Scours incidence in calves that were fed with milk replacers was higher than in calves fed with raw milk. Forty eight percent of the study farms fed calves only with milk replacer twice a day from 24–48 h after birth until weaning (restricting feeding system, 10% of body weight). In the previous survey by Godden et al. (2005 [59]), they observed that calves fed with pasteurized nonsalable milk had lower odds of having scours than calves being fed with milk replacer. The authors argued that differences in scours incidence were related to the better nutritional quality of the pasteurized nonsalable milk, which could have improved the development of the immune system and the presence of antibodies and nonspecific immunity factors, and given calves a better chance to respond against infectious diseases, compared to calves fed milk replacer. Another important factor related to the restricting feeding system that has been reported is that it only covers maintenance requirements with minimal weight gain [60]. The authors also reported that calves fed with this system had more days with scours in the first weeks of life compared to calves fed with a better amount of food [60]. Based on the latter, in the current study, calves fed with milk replacer may had received poor nutrition, which in turn could have increased the risk for scours in this group of animals. In addition, it has been reported that feeding milk replacer to calves could lead to scours due to other factors, such as deficiency of milk clotting in the abomasum, presence of allergens and antitrypsin factors, and altered proteins, due to the high temperatures of product preparation, proportion of fat, and improper formulation based on calves’ age [61].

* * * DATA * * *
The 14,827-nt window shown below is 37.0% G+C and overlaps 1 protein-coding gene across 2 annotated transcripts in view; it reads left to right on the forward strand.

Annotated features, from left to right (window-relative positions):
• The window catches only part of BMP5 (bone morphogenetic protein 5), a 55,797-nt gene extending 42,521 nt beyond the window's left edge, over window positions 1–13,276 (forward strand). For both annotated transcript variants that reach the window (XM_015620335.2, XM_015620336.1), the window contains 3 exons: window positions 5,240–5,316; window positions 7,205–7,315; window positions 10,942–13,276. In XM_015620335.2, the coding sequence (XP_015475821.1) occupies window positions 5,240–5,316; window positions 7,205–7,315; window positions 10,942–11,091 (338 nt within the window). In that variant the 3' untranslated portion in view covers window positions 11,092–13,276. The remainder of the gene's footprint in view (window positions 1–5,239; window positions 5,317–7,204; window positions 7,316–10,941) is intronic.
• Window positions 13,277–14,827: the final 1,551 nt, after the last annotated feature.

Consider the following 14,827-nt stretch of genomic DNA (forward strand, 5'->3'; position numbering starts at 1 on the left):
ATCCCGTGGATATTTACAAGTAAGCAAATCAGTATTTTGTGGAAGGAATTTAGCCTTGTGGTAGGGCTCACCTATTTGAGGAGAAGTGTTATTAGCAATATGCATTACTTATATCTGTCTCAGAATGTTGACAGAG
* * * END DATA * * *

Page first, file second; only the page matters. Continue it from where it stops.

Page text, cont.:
In the present study, calves that were moved from the calving pen within 6 h after calving had a higher chance of suffering scours than calves that were moved later. There is contrasting information regarding the benefit of the early separation of the calf from the mother, as it was studied in the reviewed paper of Beaver et al. [61], and they concluded that there is a trend toward of the benefit of the cow–calf rearing with respect to scours and C. sp. infection. On the other hand, in this study we observed that calves rearing individually had a lower chance of being infected with RVA. In a previous study, we observed that calves remaining less than 6 h in the calving pen and rearing in the group pen showed a higher chance of suffering scours. We also observed that even with very high passive maternal antibodies, calves still would get infected with bovine RVA and BCoV in the first two weeks of life. In contrast, calves that spent more time with their dams; even with lower levels of antibodies, when rearing individually, they had a lower chance of diarrhea [60]. These results led us to conclude that the calf rearing system is the most important factor related to scours occurrence, bovine RVA, and BCoV infection, and more important than the time in the calving pen. Therefore, further controlled research studies are needed to identify if this practice is beneficial or not, or in which way it can be influenced by other factors like pre-calving dam vaccination, dam age, dam nutrition, calving monitoring, hygiene in the collection and storage of colostrum, and calf rearing system, among others. In general, individual housing systems are recommended to reduce pathogen exposure and to prevent diseased calves from infecting the rest [62], which coincides with our observations.